Attendance sometimes reached 10,000 a day. Milton W. Brown, in his book on the exhibit, writes that "Mrs. Astor came every morning after breakfast ... Frank Crowninshield, a devoted advocate of the new art, was in frequent attendance ... Enrico Caruso, the great singing star of the Metropolitan Opera, turned up one Saturday afternoon and thrilled the crowds by doing caricatures of the paintings on Armory Show postcards and distributing them as souvenirs. The scion of the Morgan family was outraged that he had to pay twenty-five cents to see such trash ... Former President Teddy Roosevelt picked March 4, appropriately enough, to visit the Armory Show while President-elect Woodrow Wilson was taking the oath of office."

"A Layman's Account of an Art Exhibition," Roosevelt's report of the pictures he had seen, was published soon thereafter. "It is vitally necessary to move forward and to shake off the dead hand of the reactionaries," wrote TR. "And yet we have to face the fact that there is apt to be a lunatic fringe among the votaries of any forward movement. In this recent exhibition the lunatic fringe was fully in evidence, especially in the rooms devoted to the Cubists and the Futurists, or Near-Impressionists."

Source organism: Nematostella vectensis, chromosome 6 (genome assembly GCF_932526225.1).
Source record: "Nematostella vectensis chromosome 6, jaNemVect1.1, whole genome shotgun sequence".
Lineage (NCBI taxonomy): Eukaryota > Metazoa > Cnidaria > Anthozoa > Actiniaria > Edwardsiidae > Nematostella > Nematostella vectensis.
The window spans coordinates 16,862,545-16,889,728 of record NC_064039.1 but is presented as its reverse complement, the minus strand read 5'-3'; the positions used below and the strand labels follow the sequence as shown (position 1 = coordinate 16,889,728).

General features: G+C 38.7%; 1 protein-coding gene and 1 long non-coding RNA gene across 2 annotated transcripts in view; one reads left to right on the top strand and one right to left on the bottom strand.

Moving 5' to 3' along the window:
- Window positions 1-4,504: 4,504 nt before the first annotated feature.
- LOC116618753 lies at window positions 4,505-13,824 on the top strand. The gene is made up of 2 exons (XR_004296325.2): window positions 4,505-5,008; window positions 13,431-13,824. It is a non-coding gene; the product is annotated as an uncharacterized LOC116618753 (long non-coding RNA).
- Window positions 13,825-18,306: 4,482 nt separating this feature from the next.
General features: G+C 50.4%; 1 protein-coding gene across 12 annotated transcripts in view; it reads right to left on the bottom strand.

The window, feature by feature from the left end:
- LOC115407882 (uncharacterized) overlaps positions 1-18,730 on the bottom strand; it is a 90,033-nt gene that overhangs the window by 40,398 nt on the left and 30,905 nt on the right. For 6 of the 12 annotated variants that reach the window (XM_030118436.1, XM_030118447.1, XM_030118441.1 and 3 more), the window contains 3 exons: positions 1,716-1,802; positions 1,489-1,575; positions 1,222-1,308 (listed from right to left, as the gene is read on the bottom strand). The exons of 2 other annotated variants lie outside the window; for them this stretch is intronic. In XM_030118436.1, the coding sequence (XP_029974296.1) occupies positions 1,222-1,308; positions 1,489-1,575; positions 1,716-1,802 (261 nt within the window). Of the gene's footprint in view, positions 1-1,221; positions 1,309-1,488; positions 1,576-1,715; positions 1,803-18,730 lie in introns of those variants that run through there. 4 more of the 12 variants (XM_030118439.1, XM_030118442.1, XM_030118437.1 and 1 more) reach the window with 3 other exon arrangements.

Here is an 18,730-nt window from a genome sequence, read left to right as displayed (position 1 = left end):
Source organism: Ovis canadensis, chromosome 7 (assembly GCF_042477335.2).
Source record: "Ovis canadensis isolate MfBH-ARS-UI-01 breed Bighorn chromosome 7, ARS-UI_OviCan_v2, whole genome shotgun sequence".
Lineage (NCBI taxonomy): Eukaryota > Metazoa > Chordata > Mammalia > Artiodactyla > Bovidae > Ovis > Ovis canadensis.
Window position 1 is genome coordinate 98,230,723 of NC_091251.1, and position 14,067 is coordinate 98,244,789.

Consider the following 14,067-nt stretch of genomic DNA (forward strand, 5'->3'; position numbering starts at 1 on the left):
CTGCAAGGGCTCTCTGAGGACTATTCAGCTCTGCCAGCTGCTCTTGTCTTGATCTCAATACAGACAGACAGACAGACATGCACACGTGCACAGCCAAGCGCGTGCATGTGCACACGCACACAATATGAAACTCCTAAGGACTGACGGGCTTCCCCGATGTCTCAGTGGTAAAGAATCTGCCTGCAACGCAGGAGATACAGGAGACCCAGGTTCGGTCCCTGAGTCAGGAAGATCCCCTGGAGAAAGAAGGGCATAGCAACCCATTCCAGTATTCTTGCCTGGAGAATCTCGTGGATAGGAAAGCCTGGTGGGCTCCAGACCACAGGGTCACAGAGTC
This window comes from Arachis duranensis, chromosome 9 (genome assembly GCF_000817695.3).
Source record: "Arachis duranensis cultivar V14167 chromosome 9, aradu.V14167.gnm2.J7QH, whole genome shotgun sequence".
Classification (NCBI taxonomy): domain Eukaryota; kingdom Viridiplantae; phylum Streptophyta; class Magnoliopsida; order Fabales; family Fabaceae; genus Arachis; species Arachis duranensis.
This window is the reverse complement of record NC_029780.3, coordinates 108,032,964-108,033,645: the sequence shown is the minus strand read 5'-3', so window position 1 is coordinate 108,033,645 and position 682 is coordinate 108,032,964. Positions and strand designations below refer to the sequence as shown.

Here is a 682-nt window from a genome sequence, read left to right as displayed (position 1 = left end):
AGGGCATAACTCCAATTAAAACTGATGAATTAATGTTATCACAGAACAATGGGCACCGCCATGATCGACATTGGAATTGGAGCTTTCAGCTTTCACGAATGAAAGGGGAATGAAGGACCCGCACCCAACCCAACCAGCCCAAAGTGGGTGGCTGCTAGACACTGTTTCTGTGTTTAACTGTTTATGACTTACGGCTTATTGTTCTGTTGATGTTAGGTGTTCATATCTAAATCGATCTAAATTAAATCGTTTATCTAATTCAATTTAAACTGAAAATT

The crowds who filled the galleries were not the first Americans to discover the strange new art of Europe. Gertrude and Leo Stein, Stieglitz and Quinn, the Cone sisters of Baltimore and other connoisseurs had been buying it for years. But hardly anyone had noticed. Now everyone was buzzing. The exhibition, observed Myers, "had unlocked the door to foreign art and thrown the key away." What made the Armory show a watershed was the way that it exploded in the press and in the public mind.